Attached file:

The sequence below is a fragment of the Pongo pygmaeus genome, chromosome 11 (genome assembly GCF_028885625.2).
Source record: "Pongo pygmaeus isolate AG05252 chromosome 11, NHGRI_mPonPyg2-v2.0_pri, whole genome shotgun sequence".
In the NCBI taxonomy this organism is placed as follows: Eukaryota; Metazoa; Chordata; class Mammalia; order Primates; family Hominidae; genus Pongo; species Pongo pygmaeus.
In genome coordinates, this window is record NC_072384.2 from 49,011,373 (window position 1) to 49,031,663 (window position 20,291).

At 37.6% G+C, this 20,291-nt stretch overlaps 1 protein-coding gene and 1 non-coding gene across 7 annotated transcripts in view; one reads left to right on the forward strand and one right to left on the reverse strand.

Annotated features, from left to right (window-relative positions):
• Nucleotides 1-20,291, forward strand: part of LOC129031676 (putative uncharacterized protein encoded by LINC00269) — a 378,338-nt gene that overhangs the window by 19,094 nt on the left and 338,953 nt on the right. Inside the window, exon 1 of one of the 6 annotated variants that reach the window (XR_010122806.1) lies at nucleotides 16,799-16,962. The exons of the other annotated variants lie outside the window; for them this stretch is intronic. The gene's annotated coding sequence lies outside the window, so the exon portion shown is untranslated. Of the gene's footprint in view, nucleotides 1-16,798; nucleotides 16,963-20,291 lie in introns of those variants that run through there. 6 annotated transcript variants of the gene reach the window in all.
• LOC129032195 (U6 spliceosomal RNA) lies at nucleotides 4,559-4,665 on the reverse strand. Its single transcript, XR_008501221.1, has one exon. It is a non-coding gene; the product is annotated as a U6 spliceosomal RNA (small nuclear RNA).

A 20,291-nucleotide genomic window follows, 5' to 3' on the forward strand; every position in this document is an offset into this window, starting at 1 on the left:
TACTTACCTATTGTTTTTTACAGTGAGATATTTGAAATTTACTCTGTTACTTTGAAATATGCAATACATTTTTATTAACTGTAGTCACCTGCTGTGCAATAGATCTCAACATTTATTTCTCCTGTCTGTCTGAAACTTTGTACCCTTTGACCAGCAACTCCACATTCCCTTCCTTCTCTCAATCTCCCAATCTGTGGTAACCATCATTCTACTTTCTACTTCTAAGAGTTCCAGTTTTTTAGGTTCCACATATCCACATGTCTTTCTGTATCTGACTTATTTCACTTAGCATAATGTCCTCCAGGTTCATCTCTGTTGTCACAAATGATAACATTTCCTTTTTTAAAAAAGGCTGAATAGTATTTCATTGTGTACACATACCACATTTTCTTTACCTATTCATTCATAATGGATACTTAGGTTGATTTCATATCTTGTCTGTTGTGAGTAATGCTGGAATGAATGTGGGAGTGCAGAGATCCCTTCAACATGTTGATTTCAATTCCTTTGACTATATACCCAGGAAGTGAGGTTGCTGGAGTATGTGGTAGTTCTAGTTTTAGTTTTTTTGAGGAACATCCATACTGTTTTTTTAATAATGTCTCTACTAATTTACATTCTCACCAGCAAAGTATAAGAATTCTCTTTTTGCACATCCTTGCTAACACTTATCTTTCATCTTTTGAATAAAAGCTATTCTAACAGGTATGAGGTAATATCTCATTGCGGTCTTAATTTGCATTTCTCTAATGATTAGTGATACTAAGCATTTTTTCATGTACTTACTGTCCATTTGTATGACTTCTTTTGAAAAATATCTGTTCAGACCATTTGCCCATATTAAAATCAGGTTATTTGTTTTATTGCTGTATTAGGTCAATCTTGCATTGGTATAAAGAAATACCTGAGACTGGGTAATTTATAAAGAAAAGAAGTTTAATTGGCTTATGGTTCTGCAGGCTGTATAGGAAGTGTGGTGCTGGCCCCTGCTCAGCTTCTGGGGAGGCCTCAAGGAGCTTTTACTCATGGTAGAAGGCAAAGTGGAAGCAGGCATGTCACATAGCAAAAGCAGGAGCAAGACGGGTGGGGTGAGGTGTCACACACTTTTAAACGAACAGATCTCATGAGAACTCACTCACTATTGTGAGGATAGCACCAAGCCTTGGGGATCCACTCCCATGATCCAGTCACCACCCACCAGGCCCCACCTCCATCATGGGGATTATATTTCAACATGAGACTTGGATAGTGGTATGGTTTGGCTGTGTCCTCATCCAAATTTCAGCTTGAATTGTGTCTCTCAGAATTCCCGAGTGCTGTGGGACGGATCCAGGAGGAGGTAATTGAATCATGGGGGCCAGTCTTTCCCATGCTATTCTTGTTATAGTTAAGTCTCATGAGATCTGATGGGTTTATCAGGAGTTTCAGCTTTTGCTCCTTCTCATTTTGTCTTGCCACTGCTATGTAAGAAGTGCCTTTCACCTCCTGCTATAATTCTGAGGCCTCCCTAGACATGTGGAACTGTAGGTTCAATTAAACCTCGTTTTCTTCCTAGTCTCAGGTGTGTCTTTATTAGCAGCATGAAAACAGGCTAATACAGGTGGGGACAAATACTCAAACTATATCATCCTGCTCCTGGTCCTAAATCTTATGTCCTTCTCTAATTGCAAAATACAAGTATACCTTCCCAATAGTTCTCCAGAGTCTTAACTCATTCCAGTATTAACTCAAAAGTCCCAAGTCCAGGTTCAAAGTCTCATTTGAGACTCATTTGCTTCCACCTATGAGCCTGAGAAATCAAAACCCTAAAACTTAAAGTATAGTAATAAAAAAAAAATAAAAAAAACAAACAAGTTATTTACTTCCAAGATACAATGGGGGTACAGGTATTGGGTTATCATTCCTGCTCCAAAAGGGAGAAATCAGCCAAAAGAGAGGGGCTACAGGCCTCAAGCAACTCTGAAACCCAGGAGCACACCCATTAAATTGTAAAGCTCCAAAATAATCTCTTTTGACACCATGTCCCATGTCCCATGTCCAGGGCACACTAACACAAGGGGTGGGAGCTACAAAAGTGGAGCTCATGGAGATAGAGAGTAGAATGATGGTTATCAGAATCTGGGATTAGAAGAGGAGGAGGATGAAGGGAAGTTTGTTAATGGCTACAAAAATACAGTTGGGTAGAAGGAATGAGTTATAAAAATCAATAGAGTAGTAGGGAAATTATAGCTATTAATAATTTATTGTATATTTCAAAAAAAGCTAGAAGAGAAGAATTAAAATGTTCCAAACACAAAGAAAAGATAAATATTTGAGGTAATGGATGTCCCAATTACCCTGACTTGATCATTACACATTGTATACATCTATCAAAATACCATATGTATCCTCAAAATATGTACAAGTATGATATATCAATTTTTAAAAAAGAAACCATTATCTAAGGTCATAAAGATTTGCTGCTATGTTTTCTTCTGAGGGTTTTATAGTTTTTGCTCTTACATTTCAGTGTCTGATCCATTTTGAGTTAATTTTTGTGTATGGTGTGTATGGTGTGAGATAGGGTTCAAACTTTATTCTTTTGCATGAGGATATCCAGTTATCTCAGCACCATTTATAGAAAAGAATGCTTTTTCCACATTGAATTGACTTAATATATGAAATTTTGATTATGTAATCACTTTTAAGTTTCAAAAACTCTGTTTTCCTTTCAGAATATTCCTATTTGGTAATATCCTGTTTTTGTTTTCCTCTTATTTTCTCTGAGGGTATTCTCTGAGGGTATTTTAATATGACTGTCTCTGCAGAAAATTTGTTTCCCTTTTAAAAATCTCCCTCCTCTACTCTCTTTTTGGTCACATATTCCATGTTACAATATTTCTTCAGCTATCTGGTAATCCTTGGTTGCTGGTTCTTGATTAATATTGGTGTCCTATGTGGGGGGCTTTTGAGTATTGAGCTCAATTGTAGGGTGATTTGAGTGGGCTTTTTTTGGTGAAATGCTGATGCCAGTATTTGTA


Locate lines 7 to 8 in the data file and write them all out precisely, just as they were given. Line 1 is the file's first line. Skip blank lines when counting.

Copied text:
• Nucleotides 1-20,291, forward strand: part of LOC129031676 (putative uncharacterized protein encoded by LINC00269) — a 378,338-nt gene that overhangs the window by 19,094 nt on the left and 338,953 nt on the right. Inside the window, exon 1 of one of the 6 annotated variants that reach the window (XR_010122806.1) lies at nucleotides 16,799-16,962. The exons of the other annotated variants lie outside the window; for them this stretch is intronic. The gene's annotated coding sequence lies outside the window, so the exon portion shown is untranslated. Of the gene's footprint in view, nucleotides 1-16,798; nucleotides 16,963-20,291 lie in introns of those variants that run through there. 6 annotated transcript variants of the gene reach the window in all.
• LOC129032195 (U6 spliceosomal RNA) lies at nucleotides 4,559-4,665 on the reverse strand. Its single transcript, XR_008501221.1, has one exon. It is a non-coding gene; the product is annotated as a U6 spliceosomal RNA (small nuclear RNA).